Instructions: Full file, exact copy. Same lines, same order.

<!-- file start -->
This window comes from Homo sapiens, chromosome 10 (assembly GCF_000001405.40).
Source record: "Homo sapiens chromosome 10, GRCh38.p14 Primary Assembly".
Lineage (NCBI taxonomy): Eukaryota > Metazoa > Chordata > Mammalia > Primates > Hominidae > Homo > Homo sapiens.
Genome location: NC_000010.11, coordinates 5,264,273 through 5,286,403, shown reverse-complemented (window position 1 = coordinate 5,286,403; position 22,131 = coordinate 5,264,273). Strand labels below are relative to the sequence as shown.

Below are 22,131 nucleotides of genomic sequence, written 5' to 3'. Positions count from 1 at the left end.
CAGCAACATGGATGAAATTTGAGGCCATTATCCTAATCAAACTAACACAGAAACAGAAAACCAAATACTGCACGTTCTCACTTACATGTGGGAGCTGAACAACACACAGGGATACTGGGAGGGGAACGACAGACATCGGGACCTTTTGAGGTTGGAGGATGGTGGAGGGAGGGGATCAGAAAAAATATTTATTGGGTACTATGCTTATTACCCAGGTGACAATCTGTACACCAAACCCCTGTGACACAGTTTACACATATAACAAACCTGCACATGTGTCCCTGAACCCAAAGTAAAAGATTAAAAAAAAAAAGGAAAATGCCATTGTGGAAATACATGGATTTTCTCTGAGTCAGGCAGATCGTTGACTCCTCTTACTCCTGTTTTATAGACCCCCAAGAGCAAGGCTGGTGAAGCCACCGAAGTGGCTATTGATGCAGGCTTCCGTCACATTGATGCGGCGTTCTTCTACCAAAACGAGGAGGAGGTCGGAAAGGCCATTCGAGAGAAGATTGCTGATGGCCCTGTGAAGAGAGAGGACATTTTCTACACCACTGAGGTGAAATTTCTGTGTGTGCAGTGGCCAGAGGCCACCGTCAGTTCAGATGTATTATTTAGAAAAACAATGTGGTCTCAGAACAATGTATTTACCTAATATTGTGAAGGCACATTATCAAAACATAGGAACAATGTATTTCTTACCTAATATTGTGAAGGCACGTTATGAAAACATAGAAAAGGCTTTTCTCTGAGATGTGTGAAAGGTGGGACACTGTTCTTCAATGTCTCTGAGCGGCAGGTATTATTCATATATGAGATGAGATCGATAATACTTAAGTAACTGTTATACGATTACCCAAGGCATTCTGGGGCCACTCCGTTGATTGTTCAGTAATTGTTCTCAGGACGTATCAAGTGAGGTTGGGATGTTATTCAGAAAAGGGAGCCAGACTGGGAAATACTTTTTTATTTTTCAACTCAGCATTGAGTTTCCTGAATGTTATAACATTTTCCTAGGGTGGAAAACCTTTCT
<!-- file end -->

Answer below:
This window comes from Homo sapiens, chromosome 10 (assembly GCF_000001405.40).
Source record: "Homo sapiens chromosome 10, GRCh38.p14 Primary Assembly".
Lineage (NCBI taxonomy): Eukaryota > Metazoa > Chordata > Mammalia > Primates > Hominidae > Homo > Homo sapiens.
Genome location: NC_000010.11, coordinates 5,264,273 through 5,286,403, shown reverse-complemented (window position 1 = coordinate 5,286,403; position 22,131 = coordinate 5,264,273). Strand labels below are relative to the sequence as shown.

Below are 22,131 nucleotides of genomic sequence, written 5' to 3'. Positions count from 1 at the left end.
CAGCAACATGGATGAAATTTGAGGCCATTATCCTAATCAAACTAACACAGAAACAGAAAACCAAATACTGCACGTTCTCACTTACATGTGGGAGCTGAACAACACACAGGGATACTGGGAGGGGAACGACAGACATCGGGACCTTTTGAGGTTGGAGGATGGTGGAGGGAGGGGATCAGAAAAAATATTTATTGGGTACTATGCTTATTACCCAGGTGACAATCTGTACACCAAACCCCTGTGACACAGTTTACACATATAACAAACCTGCACATGTGTCCCTGAACCCAAAGTAAAAGATTAAAAAAAAAAAGGAAAATGCCATTGTGGAAATACATGGATTTTCTCTGAGTCAGGCAGATCGTTGACTCCTCTTACTCCTGTTTTATAGACCCCCAAGAGCAAGGCTGGTGAAGCCACCGAAGTGGCTATTGATGCAGGCTTCCGTCACATTGATGCGGCGTTCTTCTACCAAAACGAGGAGGAGGTCGGAAAGGCCATTCGAGAGAAGATTGCTGATGGCCCTGTGAAGAGAGAGGACATTTTCTACACCACTGAGGTGAAATTTCTGTGTGTGCAGTGGCCAGAGGCCACCGTCAGTTCAGATGTATTATTTAGAAAAACAATGTGGTCTCAGAACAATGTATTTACCTAATATTGTGAAGGCACATTATCAAAACATAGGAACAATGTATTTCTTACCTAATATTGTGAAGGCACGTTATGAAAACATAGAAAAGGCTTTTCTCTGAGATGTGTGAAAGGTGGGACACTGTTCTTCAATGTCTCTGAGCGGCAGGTATTATTCATATATGAGATGAGATCGATAATACTTAAGTAACTGTTATACGATTACCCAAGGCATTCTGGGGCCACTCCGTTGATTGTTCAGTAATTGTTCTCAGGACGTATCAAGTGAGGTTGGGATGTTATTCAGAAAAGGGAGCCAGACTGGGAAATACTTTTTTATTTTTCAACTCAGCATTGAGTTTCCTGAATGTTATAACATTTTCCTAGGGTGGAAAACCTTTCT